The most obvious baseline, although it has its problems, is Mitt Romney’s vote shares in 2012. According to exit polls of the actual election, Romney lost to Obama by about 2 percentage points overall (he actually lost by more than 3 points). Among families making less than $50,000, however, Romney lost by 22 points, so in that group he under-performed his overall average by 20 points.
The first recent Clinton-Trump poll that I could find with crosstabs was by Morning Consult from last week. In that poll, Trump loses to Clinton by 4 points (see Table v16g5) in a two-way race (for comparability with 2012). Among households making less than $50,000, he loses by 7 points. So Trump does 3 points worse among poor families than he does overall, while Romney did 20 points worse.
17 percentage points are a big difference. (I think this is what journalists call burying the lede.)
It’s about as strong proof that Trump’s supporters are “disproportionately poor” as you could find. Also note that if Clinton is beating Trump by only 7 points among poor people, including African-Americans and Latinos, she could very well be losing among poor whites.
Eager to get to the primaries, where his data are more interesting, Matthews presents his theory of the general election:
The story is pretty simple: What’s driving support for Trump is that he is the Republican nominee, a little fewer than half of voters always vote for Republicans, and Trump is getting most of those voters.
But we can actually learn more from the data than this. Sure, Romney and Trump each get 40-something percent of the vote. But there’s a big difference in the composition of that 40-something percent. Compared to Romney, Trump does much better among poor people and much worse among families making more than $50,000.
That seems like pretty strong evidence for the economic anxiety hypothesis. But I wouldn’t get too excited about that, either.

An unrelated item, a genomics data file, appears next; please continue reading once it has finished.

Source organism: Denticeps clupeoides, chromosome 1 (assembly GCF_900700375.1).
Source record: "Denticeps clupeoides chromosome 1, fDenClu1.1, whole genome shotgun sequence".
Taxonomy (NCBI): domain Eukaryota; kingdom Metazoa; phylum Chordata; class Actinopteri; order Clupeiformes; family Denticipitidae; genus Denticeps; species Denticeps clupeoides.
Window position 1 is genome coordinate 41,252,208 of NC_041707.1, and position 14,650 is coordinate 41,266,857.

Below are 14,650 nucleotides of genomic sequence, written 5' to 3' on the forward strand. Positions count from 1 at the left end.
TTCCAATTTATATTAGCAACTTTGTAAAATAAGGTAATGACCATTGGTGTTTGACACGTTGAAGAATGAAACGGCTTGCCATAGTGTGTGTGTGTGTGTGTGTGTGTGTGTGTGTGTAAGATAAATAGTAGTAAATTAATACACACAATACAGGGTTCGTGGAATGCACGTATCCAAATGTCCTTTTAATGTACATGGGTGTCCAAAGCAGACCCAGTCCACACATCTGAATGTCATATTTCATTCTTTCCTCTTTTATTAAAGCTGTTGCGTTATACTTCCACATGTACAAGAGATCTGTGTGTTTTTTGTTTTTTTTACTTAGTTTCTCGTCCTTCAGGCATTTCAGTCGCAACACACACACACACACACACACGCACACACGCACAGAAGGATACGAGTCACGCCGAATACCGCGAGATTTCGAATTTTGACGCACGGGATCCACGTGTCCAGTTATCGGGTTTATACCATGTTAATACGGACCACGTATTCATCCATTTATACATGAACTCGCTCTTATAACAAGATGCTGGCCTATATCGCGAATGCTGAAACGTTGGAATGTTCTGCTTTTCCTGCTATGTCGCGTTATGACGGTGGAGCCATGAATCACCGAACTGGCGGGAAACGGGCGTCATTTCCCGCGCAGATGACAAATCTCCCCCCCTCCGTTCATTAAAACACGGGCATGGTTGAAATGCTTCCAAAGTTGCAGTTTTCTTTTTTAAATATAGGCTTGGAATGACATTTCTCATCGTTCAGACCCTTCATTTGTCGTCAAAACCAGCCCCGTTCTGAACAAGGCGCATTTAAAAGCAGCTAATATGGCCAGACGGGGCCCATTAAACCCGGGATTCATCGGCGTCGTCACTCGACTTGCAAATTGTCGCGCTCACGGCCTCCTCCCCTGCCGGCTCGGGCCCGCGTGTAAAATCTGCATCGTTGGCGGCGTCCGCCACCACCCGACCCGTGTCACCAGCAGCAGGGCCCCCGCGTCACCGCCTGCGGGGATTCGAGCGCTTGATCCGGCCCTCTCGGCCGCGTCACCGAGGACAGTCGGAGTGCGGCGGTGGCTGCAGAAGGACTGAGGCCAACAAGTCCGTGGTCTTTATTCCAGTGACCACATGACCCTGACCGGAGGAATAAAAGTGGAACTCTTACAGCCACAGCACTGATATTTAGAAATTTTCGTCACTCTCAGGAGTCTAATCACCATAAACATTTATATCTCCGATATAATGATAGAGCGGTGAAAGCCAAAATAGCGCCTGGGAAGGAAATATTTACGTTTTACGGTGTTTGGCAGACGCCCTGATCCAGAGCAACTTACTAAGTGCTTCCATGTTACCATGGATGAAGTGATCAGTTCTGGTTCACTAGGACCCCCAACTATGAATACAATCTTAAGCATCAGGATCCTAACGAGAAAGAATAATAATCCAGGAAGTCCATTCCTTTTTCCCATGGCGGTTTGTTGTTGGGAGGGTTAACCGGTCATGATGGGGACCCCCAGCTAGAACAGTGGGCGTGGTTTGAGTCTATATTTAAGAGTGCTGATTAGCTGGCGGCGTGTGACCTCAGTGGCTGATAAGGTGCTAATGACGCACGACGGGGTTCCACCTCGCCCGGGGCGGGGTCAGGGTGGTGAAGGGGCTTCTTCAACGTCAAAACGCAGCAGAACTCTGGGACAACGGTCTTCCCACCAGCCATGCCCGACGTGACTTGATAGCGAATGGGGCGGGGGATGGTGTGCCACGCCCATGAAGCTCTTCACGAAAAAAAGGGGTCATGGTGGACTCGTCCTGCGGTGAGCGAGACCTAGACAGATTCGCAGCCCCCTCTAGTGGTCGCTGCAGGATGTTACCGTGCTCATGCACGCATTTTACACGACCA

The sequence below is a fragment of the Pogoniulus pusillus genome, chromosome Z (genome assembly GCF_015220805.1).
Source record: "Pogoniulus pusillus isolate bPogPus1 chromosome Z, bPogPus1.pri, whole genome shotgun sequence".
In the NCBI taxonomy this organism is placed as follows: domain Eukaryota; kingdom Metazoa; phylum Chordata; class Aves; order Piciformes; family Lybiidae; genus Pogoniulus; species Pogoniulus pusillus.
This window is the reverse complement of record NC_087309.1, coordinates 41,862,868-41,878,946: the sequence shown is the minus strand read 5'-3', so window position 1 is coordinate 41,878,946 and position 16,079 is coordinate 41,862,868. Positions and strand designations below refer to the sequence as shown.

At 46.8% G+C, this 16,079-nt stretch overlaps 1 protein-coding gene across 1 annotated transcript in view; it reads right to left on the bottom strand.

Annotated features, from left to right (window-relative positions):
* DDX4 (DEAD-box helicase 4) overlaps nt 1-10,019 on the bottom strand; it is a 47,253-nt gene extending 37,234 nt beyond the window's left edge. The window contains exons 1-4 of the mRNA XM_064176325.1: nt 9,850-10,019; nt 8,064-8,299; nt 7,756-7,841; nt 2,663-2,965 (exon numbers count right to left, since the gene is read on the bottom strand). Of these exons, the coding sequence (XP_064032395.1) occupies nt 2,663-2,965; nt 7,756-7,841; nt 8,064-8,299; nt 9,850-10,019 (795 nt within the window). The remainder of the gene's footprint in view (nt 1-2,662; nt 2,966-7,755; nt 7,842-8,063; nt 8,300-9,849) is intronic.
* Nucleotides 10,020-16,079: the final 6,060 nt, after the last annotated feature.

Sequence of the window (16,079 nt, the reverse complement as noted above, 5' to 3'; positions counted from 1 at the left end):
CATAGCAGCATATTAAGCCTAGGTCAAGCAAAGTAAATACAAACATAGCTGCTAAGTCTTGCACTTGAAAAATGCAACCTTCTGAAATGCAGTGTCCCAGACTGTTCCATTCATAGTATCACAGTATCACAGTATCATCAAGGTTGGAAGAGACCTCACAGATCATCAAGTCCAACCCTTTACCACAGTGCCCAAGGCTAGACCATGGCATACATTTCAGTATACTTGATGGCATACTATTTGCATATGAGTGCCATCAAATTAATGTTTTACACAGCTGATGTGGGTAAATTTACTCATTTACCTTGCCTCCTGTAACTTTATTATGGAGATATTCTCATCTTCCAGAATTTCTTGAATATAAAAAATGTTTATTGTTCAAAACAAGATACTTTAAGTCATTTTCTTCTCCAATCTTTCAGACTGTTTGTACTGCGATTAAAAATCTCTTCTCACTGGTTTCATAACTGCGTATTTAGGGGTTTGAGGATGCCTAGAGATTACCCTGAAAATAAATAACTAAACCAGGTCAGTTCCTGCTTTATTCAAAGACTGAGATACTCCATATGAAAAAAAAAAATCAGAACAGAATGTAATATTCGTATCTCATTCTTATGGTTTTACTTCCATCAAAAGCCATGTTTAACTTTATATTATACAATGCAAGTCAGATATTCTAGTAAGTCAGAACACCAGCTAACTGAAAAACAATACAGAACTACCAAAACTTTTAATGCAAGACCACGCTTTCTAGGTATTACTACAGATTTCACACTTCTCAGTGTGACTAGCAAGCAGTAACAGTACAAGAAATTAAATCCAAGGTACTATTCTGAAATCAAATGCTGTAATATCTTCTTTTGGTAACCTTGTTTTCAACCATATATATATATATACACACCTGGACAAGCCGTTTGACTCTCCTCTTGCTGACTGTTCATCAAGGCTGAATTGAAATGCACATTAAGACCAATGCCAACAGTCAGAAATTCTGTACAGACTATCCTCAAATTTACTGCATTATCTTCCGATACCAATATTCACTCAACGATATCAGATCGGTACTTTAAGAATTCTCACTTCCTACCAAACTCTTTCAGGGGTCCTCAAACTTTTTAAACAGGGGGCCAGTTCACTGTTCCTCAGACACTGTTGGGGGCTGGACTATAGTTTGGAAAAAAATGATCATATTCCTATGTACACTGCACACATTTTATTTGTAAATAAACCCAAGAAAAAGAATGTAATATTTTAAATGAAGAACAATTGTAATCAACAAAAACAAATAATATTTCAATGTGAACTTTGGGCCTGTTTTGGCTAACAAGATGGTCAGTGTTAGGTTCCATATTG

The deeper flaw with all of this entrail- crosstab-reading is what I referred to earlier as the averaging problem. Donald Trump is going to get tens of millions of votes on November 8. Some of those voters will be racists. Some will be poor people concerned about their economic future. Some will be poor racists concerned about their economic future. When we look at aggregate statistics about those voters, we can get a sense for the average preferences of Trump voters, but that average mixes together a wide range of motivations.
I don’t mean to throw up my hands like a statistical nihilist and say we have to go back to interviewing people on the street. There are plenty of problems that statistics can solve reasonably well. Indeed, if we could go back in time four years and substitute this year’s Donald Trump for that year’s Mitt Romney, and run Trump against the 2012 Barack Obama, we could learn a lot about the differences between Romney supporters and Trump supporters.
But the problem with presidential elections is the same one that exists in macroeconomics: lots of things change over the same timeframe. As I said above, Trump is doing 17 points better among low-income families than you would expect based solely on Romney’s performance four years ago. On its face, that seems like strong evidence for the economic anxiety believers. But remember, Romney was a patrician who made his fortune in private equity, whom the Obama campaign successfully demonized as a ruthless job-killer, and a Mormon to boot. Almost any Republican would run better among the poor than Romney. And Obama was a child of a single mother who became a community organizer, while Clinton is the epitome of the moneyed Democratic establishment. How much of that 17 points is due to the fact that Clinton isn’t Obama, and that any generic Republican isn’t Romney? We just don’t know.
I think I could conclude here, but I want to talk about the primaries for a moment, because they illustrate another problem with this whole endeavor.
Matthews’s conclusion about the primaries (I’ll skip the sources for now, but he draws heavily on Lee Drutman and others) is this:
There is a segment of the Republican Party that is opposed to racial equality. It has increased in numbers in reaction to the election of a black president. The result was that an anti–racial equality candidate won the Republican nomination.